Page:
Be thoughtful in your communication approach as well. We all have our preferred vehicle for communication and it may not be the same for the person that you are trying to build a relationship with.
Look for opportunities to connect
I like to show up to meetings early because then I have the opportunity to connect with others without an agenda attached to the time. The conversations can range anywhere from work-related to small talk to learning about others.
Before one meeting last week, we talked about Nashville and its wild people gatherings on Broad Street. From there I learned that someone on the team lived there, other people’s musical preferences, and what they have done in the city. All great info to have when building relationships with others. (And none involving work!)
Show to meetings early and/or be the last to leave. Also, consider other opportunities like shared work breaks and lunches together. It shows others that you have a genuine interest in them and it’s a natural way to have more connections with others.
Great working relationships are grounded in trust and a level of mutual respect. You can show respect to others by:
Meeting and exceeding your commitments to them and the team.
Being on time (or early) to meetings and communicating early when a situation prevents you from attending.
Honor people’s time. Don’t keep them too long if they need to be moving on to the next thing.
Listen more than you talk in meetings.
Stay away from office politics and gossip. Even if it’s not involving the other person, they will see that you are participating in the gossip and may wonder what you are saying about them when they are not around.
Be accountable for any missteps that happen as you build the relationship. We all make mistakes. It’s important to own them so the other person sees and understands that you recognize your growth opportunities.
Lean into the positive
There is a time and place for venting and sharing frustration, but the time you are investing in relationship building is not the proper time.
Keep away from complaining about others because it doesn’t help as you try to build trust and respect with others. Look for positive solutions to problems that people take for granted. Keeping a positive focus will naturally draw others to you and accelerate those relationships to want to strengthen.
Stay in touch with the people you are building relationships with and look for natural points to build rapport and add value. Show respect and communicate in a way that meets their personal preference. Stepping out of your comfort zone a little in order to grow relationships will be a valuable step of faith.
Whether it’s a larger promotion in leadership, or your first time leading others, jumping into a new role can be exciting and rewarding long term. Despite all of your goals, dreams, and ambitions, you can flounder in your new role, if you approach it the wrong way. You must be able to change yourself, your leadership style, and your priorities in order to be successful in your new role.
The phrase, “What got you here, won’t get you where are going” certainly applies to this critical juncture as you transition in your own leadership.
Be willing to let go of things that you love
We all have things that we love to do in our jobs. From the super quirky to the very relevant, there are just things that we love to do ourselves. It’s also highly likely that you are the best person at whatever the particular task is and you also get a nice level of satisfaction for completing the task.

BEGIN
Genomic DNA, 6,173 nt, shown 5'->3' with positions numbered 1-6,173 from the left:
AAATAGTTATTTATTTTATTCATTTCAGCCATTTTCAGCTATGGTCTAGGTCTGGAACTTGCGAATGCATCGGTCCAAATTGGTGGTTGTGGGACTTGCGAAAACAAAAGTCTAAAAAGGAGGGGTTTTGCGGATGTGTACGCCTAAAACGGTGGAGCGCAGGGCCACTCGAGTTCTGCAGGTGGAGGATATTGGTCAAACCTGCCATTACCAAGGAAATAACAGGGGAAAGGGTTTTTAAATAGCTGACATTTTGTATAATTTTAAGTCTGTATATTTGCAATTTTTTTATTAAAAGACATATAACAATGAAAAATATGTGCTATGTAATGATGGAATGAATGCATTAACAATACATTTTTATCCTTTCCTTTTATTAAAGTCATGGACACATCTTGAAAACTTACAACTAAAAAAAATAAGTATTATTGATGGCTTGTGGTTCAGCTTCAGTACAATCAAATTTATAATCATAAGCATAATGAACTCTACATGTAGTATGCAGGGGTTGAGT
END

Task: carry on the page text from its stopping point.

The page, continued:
One of the personal rubs that you will have to overcome in your transition, are the things that you love doing. Those projects or tasks that you enjoyed so much are likely not appropriate for you to be doing at that next level of leadership.
Continuing to do those old things that you loved will mean that you are leading a level down, which means that you are likely going to frustrate those that you are serving and cause things to be less efficient.
Let go of those old things that you love and give grace and space to those that take up your previous passion projects. Rest assured, the work will still get done and you’re likely to find a whole host of new passion projects in your new role.
Adapt how you lead
Your leadership style is going to need to change as you make your transition, regardless of your current leadership status.
For those leading others for the first time: You need to really lean into delegation and supporting your team to avoid the temptation to try to do it all yourself. Stay close to your direct leader and a trusted advisor or mentor to help keep you on track with what to prioritize and delegate.
For those that were previously leading people: You are now likely leading leaders instead of individual contributors, or you are leading a full segment of the business. Your influencing skills need to take center stage for you know as you lead leaders. Prioritize your direct reports and make sure that they are prioritizing their direct reports (instead of you) to ensure the vision, and the message are getting down to the front line people.
Other items that you’ll need to assess and change are your communication style, how you spend your time and the way that you carry yourself among other things.
Consider your sweet spot
I’ve seen many leaders over the years get unpleasantly surprised with then promote a great employee from within. They showed all the right signs; high performance, and dedication to the job and to others while having a can-do attitude. Once these great people got into their new roles they floundered. The leader was frustrated, efficiency dropped and many times the employee ended up leaving.